Alabama Tax Filing
Filing Your Alabama State Taxes
It is tax season again! Figuring out and filing your tax forms can be intimidating – but there is help. Here you will find answers, forms and more that will make your paperwork easier, faster and less stressful. The information below will help you determine your residency status, find the correct forms you need and give you other information you want to get started.
State income tax returns for 2013 are due April 15.
Comparing Your Options in Online Tax Software
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Alabama Tax Forms
- Alabama Form 40NR - Alabama Individual Non-resident Income Tax Return
- Alabama Form 4952A - Alabama Investment Interest Expense Deduction
- AL Schedule A, B, CR & DC - Alabama Itemized Deductions, Interest and Dividend Income,Credit for Taxes Paid to Other States and Donation Checkoffs
- AL Schedule D & E - Alabama Profit from Sale of Real Estate, Stocks, Bonds, etc. and Income from Pensions, Annuities, Rents, Royalties, Partnerships, S Corporations, Estates and Trusts
- Alabama Schedule OC - Alabama Other Available Credits
- Alabama Standard Deduction Chart - Alabama Standard Deduction Chart
- Alabama Tax Table - Alabama Individual Income Tax Table
- Alabama Form 40A - Alabama Individual Resident Income Tax Return (Short)
- Alabama Schedule CR Worksheet - Alabama Credit for Tax Paid to Another State
- Alabama Federal Income Tax Deduction Worksheet - Alabama Federal Income Tax Deduction Worksheet
- Alabama Form 40V - Individual Income Tax Payment Voucher
- Alabama Form 40ES - Alabama Estimated Income Tax Payment Voucher
- Alabama Form 40 - Alabama Individual Income Tax Return (Includes Form 4952A, Schedules A, B, CR, D, E and OC)
- Alabama Tax Booklet - Alabama Form 40 Tax Booklet
- Alabama Form 40X - Amended Alabama Individual Income Tax Return or Application For Refund
Determine Your Residency Status
The amount of your taxes depends on your residency status.
You Are an Alabama Resident
If you are a resident in the state of Alabama and earn at least $5,250, you have to file a state income tax return. If you are married, you can file your taxes together with your wife or husband (joint filing). The only condition is that your combined income is at least $10,500.
You can choose the short version (Form 40A) only if you meet all following conditions: you were a resident for the whole year, you do not have any itemize deductions, you do not claim changes to income, you are not filing Schedules C, D, E, or F, and you are not asking for deductions after paying taxes in a different state. If you don’t meet all these conditions, you have to file the longer version, Form 40.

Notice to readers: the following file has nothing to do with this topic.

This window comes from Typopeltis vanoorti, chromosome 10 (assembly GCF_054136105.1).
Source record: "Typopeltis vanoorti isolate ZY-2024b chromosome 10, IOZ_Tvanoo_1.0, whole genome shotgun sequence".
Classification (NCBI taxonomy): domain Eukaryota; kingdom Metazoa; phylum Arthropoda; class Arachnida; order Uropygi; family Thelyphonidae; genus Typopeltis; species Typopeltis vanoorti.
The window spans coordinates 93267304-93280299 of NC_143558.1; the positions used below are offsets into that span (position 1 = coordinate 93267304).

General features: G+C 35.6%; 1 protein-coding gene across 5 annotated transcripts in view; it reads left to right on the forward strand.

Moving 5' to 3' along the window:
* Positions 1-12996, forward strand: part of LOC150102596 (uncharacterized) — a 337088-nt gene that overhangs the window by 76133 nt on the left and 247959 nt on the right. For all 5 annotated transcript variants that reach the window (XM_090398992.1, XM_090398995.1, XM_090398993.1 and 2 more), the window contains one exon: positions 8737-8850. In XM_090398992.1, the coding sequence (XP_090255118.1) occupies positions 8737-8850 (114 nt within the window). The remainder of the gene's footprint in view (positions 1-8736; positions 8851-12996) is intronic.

For more information on how to fill out Form 40 and Form 40A, you can download the 2013 Alabama Form 40 and Form 40A Booklet above.
You Are a Part-year Alabama Resident
You are considered a part-year resident if you started living in Alabama or moved out of the state during the tax year. If you are a part-year resident, you have to file your taxes for all income that exceeds $5,200 (or $10,500 if you file jointly with your husband or wife), independent of the place where the income was earned. You also need to file for all income higher than $1,500 (or $3,000 if you file jointly with your husband or wife), earned from sources in the state of Alabama, during the time when you were not a resident.
To find out more information on how to file taxes for the period when you were not a resident, check one of these sections below: “You Are a Nonresident Working in Alabama” or “You Are a Nonresident Who Sold Property in Alabama”.
You Are an Alabama Resident Who Works in a Different State
All Alabama residents who earn at least $5,200 (or $10,500 as a married couple) are required to file their Alabama income tax return. If you are an Alabama resident and have been working in a different state, you also need to file your return. How can you avoid dual taxation? It’s easy: just fill in Schedule CR and attach it along with your W-2, Alabama return (Form 40) and the return from the other state. If you’ve had a really busy year and worked in more than one state, you have to determine how much to pay to each different state, and how much to claim from the state of Alabama as a refund. You still file Schedule CR for more than one state to claim the credit.
You Are a Nonresident Who Worked or Sold Property in Alabama
If you earned more than $1,500 (or $3,000 as a married couple) in Alabama, while not a resident, then you need to file your nonresident tax return. How can you know for sure if you exceeded the $1,500 threshold? Take into account the following taxable type of income: wages, salaries, sales, commissions and property sales. In order to file your nonresident tax return, you have to use Form 40NR (you can download the 2013 Alabama Form 40NR Booklet above for more information).